To meet the twin goals of curbing wasteful electricity consumption and limiting power subsidies to the really needy, the government is looking at replicating the direct benefit transfer (DBT) scheme in the sector.
To meet the twin goals of curbing wasteful electricity consumption and limiting power subsidies to the really needy, the government is looking at replicating the direct benefit transfer (DBT) scheme in the sector. While a clutch of pilot projects for DBT-Power is set to be launched soon, Union power secretary Ajay Kumar Bhalla told FE that improving electricity metering was a prerequisite for the success of the scheme. DBT-Power, if implemented efficiently, could practically solve sticky issues in the power sector as it will help slash the losses of the power distribution companies. By staying out of the subsidy loop, discoms would be able to recover the full price of electricity, in turn improving their liquidity profile. “The government is meticulously looking at several means to put the scheme (DBT-Power) into action so that the benefits reach only the intended beneficiaries,” Bhalla added. The DBT scheme on LPG subsidy has helped the government save thousands of crores and similar initiatives are being planned to cut the subsidy expenditure on PDS foodgrains, kerosene and fertilisers, with pilot projects under way.
While subsidies are routed through the discoms, most state governments delay the release of cash, affecting the formers’ liquidity. For example, out of the estimated subsidy requirement of Rs 48,181 crore in FY15, discoms received Rs 46,112 crore. Subsidy booked by the utilities increased from 11.22% of their revenue from electricity sale in FY14 to 13.05% in FY15. Figures for the subsequent periods are not available yet.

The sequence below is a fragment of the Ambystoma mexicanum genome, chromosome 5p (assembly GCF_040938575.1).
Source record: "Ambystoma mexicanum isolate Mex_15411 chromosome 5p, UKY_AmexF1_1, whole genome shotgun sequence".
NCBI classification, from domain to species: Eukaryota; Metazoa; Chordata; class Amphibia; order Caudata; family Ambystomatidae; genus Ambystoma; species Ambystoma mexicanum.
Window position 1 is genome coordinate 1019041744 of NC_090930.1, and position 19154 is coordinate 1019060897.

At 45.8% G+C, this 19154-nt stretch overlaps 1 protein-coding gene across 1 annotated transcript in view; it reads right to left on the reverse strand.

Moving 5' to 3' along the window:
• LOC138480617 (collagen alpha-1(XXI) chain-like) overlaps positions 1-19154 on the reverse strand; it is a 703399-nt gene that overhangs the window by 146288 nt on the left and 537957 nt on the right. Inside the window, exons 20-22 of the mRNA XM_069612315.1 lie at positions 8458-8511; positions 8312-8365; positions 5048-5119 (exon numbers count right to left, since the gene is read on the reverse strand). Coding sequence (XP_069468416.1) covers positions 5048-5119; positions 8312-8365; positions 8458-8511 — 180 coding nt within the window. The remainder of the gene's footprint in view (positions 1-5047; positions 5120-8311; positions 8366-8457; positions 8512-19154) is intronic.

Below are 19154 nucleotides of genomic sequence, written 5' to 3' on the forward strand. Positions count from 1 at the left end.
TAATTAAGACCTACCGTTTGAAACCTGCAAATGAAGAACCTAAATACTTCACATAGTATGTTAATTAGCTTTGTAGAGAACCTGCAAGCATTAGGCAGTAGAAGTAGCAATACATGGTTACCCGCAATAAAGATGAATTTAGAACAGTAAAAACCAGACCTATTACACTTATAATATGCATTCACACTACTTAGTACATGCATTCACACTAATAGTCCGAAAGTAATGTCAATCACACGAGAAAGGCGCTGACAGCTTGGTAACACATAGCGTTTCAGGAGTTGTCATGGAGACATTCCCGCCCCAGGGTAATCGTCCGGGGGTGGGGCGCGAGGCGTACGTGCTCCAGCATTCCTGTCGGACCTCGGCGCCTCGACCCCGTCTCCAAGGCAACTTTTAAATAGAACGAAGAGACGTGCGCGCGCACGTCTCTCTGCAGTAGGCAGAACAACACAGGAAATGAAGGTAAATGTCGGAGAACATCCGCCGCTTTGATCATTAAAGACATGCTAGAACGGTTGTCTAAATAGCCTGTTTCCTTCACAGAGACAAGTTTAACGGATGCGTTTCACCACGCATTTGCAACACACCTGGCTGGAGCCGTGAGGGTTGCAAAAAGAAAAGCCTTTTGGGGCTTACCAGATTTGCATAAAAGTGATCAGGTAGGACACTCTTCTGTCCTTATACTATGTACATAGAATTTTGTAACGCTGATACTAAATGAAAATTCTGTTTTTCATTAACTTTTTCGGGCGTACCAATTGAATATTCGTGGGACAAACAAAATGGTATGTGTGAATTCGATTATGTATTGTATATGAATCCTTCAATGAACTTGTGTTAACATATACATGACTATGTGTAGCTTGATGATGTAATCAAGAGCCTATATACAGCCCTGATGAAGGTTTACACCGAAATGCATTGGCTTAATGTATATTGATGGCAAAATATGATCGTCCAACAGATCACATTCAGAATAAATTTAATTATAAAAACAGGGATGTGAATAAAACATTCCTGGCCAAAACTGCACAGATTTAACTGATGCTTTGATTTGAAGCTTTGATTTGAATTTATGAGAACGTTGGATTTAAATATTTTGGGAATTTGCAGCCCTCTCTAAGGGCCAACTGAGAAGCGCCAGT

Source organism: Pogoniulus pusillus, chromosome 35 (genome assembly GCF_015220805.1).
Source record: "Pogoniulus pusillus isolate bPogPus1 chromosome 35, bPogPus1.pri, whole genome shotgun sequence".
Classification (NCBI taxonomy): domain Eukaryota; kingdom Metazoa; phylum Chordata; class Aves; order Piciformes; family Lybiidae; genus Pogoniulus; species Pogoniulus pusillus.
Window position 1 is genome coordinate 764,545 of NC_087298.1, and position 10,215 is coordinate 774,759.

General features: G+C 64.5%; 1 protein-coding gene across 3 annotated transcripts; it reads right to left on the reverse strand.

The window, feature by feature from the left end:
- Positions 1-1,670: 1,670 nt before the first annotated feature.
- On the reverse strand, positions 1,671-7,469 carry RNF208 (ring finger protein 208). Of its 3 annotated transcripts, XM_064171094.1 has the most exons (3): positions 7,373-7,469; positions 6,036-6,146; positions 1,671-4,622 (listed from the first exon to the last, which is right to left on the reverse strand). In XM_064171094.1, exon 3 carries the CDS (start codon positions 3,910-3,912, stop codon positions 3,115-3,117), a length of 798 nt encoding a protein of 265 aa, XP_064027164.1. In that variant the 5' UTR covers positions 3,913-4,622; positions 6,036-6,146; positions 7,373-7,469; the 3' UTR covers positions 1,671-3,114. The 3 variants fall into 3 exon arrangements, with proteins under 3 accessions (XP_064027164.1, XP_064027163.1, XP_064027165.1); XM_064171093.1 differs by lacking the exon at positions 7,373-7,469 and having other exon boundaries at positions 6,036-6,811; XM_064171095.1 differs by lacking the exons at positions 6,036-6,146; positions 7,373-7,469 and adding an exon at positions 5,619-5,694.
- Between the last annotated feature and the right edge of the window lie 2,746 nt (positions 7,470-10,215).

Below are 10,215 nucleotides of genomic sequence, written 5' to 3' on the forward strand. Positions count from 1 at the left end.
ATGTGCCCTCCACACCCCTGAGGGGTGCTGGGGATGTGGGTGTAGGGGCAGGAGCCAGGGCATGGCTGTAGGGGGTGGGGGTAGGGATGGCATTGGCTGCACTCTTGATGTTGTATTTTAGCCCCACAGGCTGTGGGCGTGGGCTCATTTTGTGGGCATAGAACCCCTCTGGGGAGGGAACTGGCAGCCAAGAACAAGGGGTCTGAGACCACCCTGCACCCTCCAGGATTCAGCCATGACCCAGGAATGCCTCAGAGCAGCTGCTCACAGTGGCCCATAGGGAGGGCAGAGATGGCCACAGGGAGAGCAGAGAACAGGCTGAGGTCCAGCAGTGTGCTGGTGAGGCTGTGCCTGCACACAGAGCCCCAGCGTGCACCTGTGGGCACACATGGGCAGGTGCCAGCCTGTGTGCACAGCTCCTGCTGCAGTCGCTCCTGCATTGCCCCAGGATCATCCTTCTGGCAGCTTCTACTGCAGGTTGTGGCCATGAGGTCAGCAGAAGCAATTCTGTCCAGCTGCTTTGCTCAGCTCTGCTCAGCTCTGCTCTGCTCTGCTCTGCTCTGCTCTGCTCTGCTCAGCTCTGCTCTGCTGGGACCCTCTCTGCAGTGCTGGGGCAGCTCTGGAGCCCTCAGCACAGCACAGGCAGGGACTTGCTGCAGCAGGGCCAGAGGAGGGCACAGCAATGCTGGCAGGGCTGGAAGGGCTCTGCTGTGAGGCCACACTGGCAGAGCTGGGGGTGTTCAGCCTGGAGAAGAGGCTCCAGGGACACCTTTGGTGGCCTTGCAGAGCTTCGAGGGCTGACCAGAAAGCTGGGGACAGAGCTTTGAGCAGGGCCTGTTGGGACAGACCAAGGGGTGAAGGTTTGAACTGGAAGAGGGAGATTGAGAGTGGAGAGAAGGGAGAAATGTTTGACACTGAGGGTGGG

The draft national energy policy, published by NITI Aayog last month, had noted that adoption of DBT would protect the vulnerable electricity customer from rise in electricity prices when fuel costs go up. Once DBT-Power is introduced, state governments can directly subsidise customers. This will also engender salutary behavioural changes in consumption. Even the subsidised power users will be paying tariffs calculated on the basis of actual cost of electricity generation and transmission and distribution while receiving the subsidy amounts in their bank accounts.
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DBT is also expected to gradually reduce cross-subsidisation, helping to moderate industrial power rates — another issue the government is trying to address. Industrial customers, to compensate for low agricultural power prices, pay hefty tariffs of more than Rs 7.40 per unit. This is higher than several countries with per-capita GDPs comparable to India, and even more than some nations with higher income levels.